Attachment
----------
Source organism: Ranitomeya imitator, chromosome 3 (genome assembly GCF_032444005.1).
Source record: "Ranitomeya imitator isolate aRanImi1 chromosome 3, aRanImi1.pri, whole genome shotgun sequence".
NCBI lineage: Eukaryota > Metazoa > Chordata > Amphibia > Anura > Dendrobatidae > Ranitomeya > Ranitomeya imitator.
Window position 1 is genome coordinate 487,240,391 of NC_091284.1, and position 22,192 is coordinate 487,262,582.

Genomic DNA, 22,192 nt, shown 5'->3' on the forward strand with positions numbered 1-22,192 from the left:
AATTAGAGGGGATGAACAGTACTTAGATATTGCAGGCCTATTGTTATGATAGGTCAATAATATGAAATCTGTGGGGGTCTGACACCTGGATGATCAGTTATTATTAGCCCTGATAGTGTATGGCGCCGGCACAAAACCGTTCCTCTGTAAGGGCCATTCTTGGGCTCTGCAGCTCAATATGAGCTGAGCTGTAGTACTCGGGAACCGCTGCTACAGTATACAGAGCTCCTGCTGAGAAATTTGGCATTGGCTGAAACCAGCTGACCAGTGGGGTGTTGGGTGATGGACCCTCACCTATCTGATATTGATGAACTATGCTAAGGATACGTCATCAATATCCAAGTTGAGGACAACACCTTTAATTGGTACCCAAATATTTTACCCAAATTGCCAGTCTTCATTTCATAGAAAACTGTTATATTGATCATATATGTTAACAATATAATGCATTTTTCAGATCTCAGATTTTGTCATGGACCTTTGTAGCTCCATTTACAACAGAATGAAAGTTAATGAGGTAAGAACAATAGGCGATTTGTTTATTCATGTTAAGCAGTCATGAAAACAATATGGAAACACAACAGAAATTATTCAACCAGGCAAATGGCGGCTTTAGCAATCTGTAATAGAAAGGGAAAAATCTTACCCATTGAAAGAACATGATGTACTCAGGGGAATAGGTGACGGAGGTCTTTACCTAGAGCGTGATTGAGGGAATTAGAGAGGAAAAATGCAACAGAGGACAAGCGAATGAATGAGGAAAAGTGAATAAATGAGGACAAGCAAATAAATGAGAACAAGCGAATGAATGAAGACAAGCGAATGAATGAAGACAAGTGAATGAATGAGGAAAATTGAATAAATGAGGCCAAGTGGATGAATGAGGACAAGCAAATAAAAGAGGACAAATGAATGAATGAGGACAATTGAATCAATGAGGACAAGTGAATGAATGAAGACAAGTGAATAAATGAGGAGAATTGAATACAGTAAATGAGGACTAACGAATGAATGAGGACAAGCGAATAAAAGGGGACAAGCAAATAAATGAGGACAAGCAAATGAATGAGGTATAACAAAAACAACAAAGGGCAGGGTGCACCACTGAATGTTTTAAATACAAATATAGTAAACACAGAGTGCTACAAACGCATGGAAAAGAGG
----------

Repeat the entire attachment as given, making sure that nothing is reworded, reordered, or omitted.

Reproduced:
Source organism: Ranitomeya imitator, chromosome 3 (genome assembly GCF_032444005.1).
Source record: "Ranitomeya imitator isolate aRanImi1 chromosome 3, aRanImi1.pri, whole genome shotgun sequence".
NCBI lineage: Eukaryota > Metazoa > Chordata > Amphibia > Anura > Dendrobatidae > Ranitomeya > Ranitomeya imitator.
Window position 1 is genome coordinate 487,240,391 of NC_091284.1, and position 22,192 is coordinate 487,262,582.

Genomic DNA, 22,192 nt, shown 5'->3' on the forward strand with positions numbered 1-22,192 from the left:
AATTAGAGGGGATGAACAGTACTTAGATATTGCAGGCCTATTGTTATGATAGGTCAATAATATGAAATCTGTGGGGGTCTGACACCTGGATGATCAGTTATTATTAGCCCTGATAGTGTATGGCGCCGGCACAAAACCGTTCCTCTGTAAGGGCCATTCTTGGGCTCTGCAGCTCAATATGAGCTGAGCTGTAGTACTCGGGAACCGCTGCTACAGTATACAGAGCTCCTGCTGAGAAATTTGGCATTGGCTGAAACCAGCTGACCAGTGGGGTGTTGGGTGATGGACCCTCACCTATCTGATATTGATGAACTATGCTAAGGATACGTCATCAATATCCAAGTTGAGGACAACACCTTTAATTGGTACCCAAATATTTTACCCAAATTGCCAGTCTTCATTTCATAGAAAACTGTTATATTGATCATATATGTTAACAATATAATGCATTTTTCAGATCTCAGATTTTGTCATGGACCTTTGTAGCTCCATTTACAACAGAATGAAAGTTAATGAGGTAAGAACAATAGGCGATTTGTTTATTCATGTTAAGCAGTCATGAAAACAATATGGAAACACAACAGAAATTATTCAACCAGGCAAATGGCGGCTTTAGCAATCTGTAATAGAAAGGGAAAAATCTTACCCATTGAAAGAACATGATGTACTCAGGGGAATAGGTGACGGAGGTCTTTACCTAGAGCGTGATTGAGGGAATTAGAGAGGAAAAATGCAACAGAGGACAAGCGAATGAATGAGGAAAAGTGAATAAATGAGGACAAGCAAATAAATGAGAACAAGCGAATGAATGAAGACAAGCGAATGAATGAAGACAAGTGAATGAATGAGGAAAATTGAATAAATGAGGCCAAGTGGATGAATGAGGACAAGCAAATAAAAGAGGACAAATGAATGAATGAGGACAATTGAATCAATGAGGACAAGTGAATGAATGAAGACAAGTGAATAAATGAGGAGAATTGAATACAGTAAATGAGGACTAACGAATGAATGAGGACAAGCGAATAAAAGGGGACAAGCAAATAAATGAGGACAAGCAAATGAATGAGGTATAACAAAAACAACAAAGGGCAGGGTGCACCACTGAATGTTTTAAATACAAATATAGTAAACACAGAGTGCTACAAACGCATGGAAAAGAGG